SC refuses interim bail to former principal of BRD medical college
New Delhi: The Supreme Court on Wednesday refused to grant interim bail to a former principal of BRD medical college and hospital in Uttar Pradesh’s Gorakhpur where scores of children had died last year, allegedly due to shortage of oxygen supply.
Dr Rajeev Kumar Mishra told the top court that he has been in jail for more than 10 months and the children had died due to Japanese Encephalitis and not for shortage of oxygen.
A bench of Justices L Nageswara Rao and MM Shantanagoudar issued notice to the Uttar Pradesh government on Mishra’s plea and listed the matter for June 6.
More than 60 children, mostly infants, had died at the government-run Baba Raghav Das Medical College in Gorakhpur within a week in August 2017. There were allegations that the deaths occurred due to disruption in oxygen supply over unpaid bills to the vendor.
Senior advocate Mukul Rohatgi, appearing for Mishra, said he was arrested on August 29, 2017, and has remained in jail for over 10 months.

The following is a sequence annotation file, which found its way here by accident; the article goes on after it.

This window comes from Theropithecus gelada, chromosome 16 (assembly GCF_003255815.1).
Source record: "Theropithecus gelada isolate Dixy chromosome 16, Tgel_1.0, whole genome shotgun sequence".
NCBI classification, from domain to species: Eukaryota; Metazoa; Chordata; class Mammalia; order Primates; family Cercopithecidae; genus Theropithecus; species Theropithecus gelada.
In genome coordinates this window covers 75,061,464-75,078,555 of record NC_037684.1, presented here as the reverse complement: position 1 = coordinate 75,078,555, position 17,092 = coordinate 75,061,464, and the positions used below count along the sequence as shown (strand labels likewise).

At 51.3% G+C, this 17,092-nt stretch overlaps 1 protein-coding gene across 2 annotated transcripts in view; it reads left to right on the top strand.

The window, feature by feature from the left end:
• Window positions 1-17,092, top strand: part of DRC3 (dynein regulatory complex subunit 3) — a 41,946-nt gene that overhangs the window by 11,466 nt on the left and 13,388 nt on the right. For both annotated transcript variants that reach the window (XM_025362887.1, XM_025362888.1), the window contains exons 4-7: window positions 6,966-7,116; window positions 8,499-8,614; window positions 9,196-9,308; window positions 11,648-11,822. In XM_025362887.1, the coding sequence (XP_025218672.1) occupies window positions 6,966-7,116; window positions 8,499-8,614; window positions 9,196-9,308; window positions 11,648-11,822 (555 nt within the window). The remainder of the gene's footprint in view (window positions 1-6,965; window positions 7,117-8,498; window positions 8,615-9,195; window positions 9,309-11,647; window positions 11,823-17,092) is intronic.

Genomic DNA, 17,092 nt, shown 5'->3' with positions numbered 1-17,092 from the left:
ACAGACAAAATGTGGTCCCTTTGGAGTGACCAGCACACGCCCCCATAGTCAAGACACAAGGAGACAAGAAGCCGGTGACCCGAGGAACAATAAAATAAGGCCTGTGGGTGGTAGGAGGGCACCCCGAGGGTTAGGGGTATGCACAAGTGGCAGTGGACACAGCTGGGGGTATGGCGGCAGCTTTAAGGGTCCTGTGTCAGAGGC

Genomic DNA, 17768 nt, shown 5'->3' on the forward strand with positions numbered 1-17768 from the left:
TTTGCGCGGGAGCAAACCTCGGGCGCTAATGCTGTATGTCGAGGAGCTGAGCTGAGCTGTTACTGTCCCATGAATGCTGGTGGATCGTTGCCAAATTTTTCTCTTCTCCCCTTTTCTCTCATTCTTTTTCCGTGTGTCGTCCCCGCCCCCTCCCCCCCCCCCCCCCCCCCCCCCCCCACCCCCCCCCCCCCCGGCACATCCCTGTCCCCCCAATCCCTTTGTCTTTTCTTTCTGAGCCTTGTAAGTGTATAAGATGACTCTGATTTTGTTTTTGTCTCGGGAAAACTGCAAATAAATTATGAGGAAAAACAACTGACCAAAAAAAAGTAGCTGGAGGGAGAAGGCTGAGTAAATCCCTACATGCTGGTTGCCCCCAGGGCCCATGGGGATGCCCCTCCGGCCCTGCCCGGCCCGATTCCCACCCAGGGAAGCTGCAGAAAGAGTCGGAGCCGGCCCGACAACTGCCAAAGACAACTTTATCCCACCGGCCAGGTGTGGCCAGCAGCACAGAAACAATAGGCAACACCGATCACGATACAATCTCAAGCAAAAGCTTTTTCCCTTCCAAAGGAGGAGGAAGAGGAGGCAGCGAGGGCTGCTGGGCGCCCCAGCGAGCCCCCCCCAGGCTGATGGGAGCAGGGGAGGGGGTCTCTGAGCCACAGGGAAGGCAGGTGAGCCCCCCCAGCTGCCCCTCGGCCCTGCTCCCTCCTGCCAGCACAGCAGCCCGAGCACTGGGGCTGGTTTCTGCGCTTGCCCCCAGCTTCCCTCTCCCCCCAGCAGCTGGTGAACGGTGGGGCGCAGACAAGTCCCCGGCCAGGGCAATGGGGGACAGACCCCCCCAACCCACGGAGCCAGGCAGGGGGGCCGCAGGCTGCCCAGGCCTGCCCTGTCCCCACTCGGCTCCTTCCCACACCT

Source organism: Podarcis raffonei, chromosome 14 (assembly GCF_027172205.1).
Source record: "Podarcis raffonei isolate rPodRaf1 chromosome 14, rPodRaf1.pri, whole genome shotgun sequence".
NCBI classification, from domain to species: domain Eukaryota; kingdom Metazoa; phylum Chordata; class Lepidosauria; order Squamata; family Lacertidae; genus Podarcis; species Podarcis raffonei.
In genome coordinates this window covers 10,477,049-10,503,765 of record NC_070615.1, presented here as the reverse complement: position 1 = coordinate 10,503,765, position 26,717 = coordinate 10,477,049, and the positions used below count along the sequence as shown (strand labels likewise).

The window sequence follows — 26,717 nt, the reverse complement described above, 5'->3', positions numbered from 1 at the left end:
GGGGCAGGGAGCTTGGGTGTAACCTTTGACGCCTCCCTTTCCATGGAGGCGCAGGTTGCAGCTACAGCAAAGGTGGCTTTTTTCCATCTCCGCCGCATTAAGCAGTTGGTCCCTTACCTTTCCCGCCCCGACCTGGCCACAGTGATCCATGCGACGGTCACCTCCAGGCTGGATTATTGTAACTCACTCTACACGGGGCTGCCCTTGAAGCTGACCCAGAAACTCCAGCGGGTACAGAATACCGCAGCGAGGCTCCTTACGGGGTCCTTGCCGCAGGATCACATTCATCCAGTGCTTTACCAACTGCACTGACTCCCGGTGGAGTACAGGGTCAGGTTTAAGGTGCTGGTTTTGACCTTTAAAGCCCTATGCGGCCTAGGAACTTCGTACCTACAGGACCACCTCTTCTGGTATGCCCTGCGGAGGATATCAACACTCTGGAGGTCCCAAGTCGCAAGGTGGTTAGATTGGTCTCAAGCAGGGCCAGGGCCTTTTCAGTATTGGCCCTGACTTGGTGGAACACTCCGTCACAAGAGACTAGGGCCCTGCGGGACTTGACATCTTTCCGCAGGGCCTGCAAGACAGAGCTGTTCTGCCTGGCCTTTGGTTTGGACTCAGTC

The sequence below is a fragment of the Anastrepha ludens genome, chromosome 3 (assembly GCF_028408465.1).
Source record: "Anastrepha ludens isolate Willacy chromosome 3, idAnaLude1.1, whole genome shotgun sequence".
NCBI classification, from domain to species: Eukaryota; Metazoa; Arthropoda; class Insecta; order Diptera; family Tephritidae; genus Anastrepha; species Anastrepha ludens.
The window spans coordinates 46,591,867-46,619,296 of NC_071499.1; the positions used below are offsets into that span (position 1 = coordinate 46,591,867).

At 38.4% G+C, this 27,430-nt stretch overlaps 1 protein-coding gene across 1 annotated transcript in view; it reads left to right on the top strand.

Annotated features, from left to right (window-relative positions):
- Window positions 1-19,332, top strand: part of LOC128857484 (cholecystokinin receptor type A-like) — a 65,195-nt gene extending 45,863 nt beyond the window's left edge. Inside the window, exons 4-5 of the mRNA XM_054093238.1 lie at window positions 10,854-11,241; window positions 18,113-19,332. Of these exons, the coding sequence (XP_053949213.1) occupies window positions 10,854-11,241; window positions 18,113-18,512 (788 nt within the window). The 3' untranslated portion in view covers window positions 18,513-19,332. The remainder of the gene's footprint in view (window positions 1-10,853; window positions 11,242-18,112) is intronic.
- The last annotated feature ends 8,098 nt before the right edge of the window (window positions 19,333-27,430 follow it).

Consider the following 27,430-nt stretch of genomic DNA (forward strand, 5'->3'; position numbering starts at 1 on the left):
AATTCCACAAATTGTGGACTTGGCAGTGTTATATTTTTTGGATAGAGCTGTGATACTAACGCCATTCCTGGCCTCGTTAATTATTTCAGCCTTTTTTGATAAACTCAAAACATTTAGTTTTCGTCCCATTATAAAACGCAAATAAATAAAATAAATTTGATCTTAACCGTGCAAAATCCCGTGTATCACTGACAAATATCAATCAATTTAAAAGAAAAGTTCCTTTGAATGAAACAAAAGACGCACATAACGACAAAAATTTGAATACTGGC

“Chargesheet has been filed in the case. The co-accused in the case, including Dr Kafeel Khan, who was the head of the encephalitis ward, and oxygen supplier Manish Bhandari, have already got bail. Mishra should be granted at least interim bail till the petition is disposed of,” Rohatgi said.
When the bench asked him what charges were filed against his client, Rohatgi said it has been alleged that Mishra had not cleared the bills for supply of oxygen, due to which the gas supply to the hospital was cut.
To this, the bench said, “Then what do you expect, that you will not clear the bills and the vendor will keep supplying the gas”.
Rohatgi said, “Oxygen gas was not the issue, as the children had died due to Japanese Encephalitis.”
He said at least interim bail should be granted till the petition is disposed of as over 10 months have gone by. The bench, however, refused the plea and sought response from the state government.
Mishra had approached the apex court challenging the Allahabad high court’s order dated April 30, by which it had denied bail to him. He has been booked for criminal negligence and offences under the Prevention of Corruption Act.
The state government had told the HC that due to Mishra’s alleged role, the oxygen supply got halted in the hospital as he had stopped payments to the supplier to allegedly force the company to pay him kickbacks.
On April 9, the top court had granted bail to the proprietor of a firm which supplied oxygen to the hospital saying he had spent seven months in jail for an offence which entailed maximum punishment of three years imprisonment.
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